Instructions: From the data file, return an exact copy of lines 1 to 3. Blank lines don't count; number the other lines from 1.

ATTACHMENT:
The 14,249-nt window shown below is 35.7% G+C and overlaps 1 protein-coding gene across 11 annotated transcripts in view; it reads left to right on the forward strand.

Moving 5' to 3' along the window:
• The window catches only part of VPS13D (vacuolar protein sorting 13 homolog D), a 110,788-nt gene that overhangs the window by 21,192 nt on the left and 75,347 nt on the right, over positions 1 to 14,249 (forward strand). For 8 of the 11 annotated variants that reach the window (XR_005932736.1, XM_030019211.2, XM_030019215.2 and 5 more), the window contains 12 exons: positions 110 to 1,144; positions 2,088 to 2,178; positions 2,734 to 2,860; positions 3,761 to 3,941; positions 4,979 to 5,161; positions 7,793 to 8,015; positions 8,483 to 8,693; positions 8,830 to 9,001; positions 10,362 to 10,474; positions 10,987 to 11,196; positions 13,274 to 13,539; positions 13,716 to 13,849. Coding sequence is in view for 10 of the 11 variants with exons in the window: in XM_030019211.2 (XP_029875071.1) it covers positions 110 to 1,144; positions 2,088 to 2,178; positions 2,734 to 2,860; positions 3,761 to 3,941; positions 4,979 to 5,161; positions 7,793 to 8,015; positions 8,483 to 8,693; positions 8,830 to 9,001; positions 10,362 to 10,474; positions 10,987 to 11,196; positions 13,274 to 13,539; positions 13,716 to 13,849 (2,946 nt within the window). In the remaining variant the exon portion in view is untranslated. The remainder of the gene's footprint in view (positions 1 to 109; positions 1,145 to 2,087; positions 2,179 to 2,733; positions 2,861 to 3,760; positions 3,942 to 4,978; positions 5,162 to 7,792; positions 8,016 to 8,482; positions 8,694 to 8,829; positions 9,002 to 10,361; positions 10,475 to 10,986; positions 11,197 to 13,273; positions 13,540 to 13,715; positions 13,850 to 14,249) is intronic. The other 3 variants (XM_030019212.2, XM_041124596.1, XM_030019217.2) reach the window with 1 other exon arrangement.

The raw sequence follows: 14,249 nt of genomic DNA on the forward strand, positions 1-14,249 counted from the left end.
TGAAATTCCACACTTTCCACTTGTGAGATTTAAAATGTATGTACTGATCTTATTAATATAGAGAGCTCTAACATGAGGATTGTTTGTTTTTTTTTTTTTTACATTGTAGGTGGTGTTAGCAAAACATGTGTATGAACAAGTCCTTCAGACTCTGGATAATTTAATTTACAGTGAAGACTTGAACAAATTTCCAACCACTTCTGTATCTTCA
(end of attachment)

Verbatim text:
The 14,249-nt window shown below is 35.7% G+C and overlaps 1 protein-coding gene across 11 annotated transcripts in view; it reads left to right on the forward strand.

Moving 5' to 3' along the window:
• The window catches only part of VPS13D (vacuolar protein sorting 13 homolog D), a 110,788-nt gene that overhangs the window by 21,192 nt on the left and 75,347 nt on the right, over positions 1 to 14,249 (forward strand). For 8 of the 11 annotated variants that reach the window (XR_005932736.1, XM_030019211.2, XM_030019215.2 and 5 more), the window contains 12 exons: positions 110 to 1,144; positions 2,088 to 2,178; positions 2,734 to 2,860; positions 3,761 to 3,941; positions 4,979 to 5,161; positions 7,793 to 8,015; positions 8,483 to 8,693; positions 8,830 to 9,001; positions 10,362 to 10,474; positions 10,987 to 11,196; positions 13,274 to 13,539; positions 13,716 to 13,849. Coding sequence is in view for 10 of the 11 variants with exons in the window: in XM_030019211.2 (XP_029875071.1) it covers positions 110 to 1,144; positions 2,088 to 2,178; positions 2,734 to 2,860; positions 3,761 to 3,941; positions 4,979 to 5,161; positions 7,793 to 8,015; positions 8,483 to 8,693; positions 8,830 to 9,001; positions 10,362 to 10,474; positions 10,987 to 11,196; positions 13,274 to 13,539; positions 13,716 to 13,849 (2,946 nt within the window). In the remaining variant the exon portion in view is untranslated. The remainder of the gene's footprint in view (positions 1 to 109; positions 1,145 to 2,087; positions 2,179 to 2,733; positions 2,861 to 3,760; positions 3,942 to 4,978; positions 5,162 to 7,792; positions 8,016 to 8,482; positions 8,694 to 8,829; positions 9,002 to 10,361; positions 10,475 to 10,986; positions 11,197 to 13,273; positions 13,540 to 13,715; positions 13,850 to 14,249) is intronic. The other 3 variants (XM_030019212.2, XM_041124596.1, XM_030019217.2) reach the window with 1 other exon arrangement.